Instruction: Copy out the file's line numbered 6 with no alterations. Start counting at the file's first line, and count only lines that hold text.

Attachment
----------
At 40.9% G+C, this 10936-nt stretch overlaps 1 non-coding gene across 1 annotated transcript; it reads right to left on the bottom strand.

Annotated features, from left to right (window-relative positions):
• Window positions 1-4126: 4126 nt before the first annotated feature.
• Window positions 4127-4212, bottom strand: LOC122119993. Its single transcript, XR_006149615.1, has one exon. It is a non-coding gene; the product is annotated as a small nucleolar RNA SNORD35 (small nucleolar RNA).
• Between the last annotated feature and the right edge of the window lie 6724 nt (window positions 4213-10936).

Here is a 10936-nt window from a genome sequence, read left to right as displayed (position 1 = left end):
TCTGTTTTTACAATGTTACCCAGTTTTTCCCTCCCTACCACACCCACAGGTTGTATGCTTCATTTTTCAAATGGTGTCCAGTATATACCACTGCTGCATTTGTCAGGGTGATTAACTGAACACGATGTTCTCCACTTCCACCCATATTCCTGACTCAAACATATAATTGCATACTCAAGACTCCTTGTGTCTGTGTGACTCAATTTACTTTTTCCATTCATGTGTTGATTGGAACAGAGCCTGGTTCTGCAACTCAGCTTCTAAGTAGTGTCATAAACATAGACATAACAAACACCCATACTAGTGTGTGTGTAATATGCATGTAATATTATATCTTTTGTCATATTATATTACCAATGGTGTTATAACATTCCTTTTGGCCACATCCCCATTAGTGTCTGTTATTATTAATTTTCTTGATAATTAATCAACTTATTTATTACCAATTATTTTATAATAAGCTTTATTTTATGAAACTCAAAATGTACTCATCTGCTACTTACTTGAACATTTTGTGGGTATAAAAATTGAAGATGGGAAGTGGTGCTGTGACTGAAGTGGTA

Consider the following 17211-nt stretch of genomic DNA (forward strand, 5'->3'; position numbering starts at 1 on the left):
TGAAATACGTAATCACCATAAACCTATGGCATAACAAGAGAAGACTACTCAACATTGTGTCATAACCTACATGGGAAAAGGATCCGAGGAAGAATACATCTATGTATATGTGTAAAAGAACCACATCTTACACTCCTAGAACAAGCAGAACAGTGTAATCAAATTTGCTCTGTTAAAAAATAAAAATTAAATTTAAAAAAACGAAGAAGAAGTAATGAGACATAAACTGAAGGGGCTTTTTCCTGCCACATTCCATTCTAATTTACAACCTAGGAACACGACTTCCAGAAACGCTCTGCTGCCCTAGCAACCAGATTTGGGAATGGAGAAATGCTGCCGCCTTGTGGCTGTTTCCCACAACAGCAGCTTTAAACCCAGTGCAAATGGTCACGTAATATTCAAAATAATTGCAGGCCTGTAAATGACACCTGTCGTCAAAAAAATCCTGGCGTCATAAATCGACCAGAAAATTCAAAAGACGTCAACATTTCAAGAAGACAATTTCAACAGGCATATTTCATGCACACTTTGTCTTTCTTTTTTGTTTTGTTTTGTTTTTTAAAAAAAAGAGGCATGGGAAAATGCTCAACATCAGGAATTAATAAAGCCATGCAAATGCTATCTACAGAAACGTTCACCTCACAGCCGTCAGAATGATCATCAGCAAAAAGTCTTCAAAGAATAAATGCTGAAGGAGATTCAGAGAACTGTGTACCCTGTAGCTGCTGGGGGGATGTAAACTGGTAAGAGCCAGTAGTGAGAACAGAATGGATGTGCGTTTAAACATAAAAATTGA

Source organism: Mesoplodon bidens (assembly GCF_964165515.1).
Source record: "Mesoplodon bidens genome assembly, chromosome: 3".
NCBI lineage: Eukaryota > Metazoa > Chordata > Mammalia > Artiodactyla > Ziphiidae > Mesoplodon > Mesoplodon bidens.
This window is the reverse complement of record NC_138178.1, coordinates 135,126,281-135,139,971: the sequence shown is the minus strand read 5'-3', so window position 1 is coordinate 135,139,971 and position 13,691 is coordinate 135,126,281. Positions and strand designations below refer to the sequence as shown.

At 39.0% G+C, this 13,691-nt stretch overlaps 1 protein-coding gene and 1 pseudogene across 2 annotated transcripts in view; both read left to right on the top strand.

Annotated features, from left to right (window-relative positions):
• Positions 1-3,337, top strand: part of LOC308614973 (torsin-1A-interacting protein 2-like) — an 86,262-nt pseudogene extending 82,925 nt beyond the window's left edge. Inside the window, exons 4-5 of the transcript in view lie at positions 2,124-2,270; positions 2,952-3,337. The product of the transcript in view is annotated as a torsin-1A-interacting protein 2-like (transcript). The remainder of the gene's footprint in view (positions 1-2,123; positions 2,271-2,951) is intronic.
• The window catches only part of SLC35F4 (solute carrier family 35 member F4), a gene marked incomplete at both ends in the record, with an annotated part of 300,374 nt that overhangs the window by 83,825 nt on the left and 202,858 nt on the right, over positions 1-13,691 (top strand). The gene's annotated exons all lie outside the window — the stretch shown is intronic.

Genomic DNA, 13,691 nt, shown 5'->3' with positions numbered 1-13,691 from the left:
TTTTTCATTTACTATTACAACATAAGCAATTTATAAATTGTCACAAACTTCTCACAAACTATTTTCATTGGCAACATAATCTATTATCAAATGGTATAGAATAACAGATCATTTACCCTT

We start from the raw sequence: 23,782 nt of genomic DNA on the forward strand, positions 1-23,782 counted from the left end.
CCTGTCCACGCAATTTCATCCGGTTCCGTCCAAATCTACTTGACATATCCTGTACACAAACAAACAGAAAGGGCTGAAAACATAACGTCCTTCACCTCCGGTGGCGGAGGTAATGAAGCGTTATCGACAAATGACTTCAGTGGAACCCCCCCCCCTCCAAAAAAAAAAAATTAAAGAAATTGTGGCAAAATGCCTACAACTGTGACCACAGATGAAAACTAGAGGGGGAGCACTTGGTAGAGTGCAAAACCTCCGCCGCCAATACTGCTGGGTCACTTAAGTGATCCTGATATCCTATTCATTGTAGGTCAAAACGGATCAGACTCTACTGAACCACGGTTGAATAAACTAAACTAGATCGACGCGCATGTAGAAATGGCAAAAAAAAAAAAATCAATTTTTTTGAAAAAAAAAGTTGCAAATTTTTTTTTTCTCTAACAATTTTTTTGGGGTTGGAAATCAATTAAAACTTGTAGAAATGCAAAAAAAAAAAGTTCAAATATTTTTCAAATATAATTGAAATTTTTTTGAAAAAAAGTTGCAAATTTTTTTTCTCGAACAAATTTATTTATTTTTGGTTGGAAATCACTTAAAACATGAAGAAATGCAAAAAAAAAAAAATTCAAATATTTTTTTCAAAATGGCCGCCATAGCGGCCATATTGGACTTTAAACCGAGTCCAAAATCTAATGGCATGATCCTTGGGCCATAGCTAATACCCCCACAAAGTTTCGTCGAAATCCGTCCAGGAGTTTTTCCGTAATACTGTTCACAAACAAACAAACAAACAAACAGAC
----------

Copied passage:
Here is a 10936-nt window from a genome sequence, read left to right as displayed (position 1 = left end):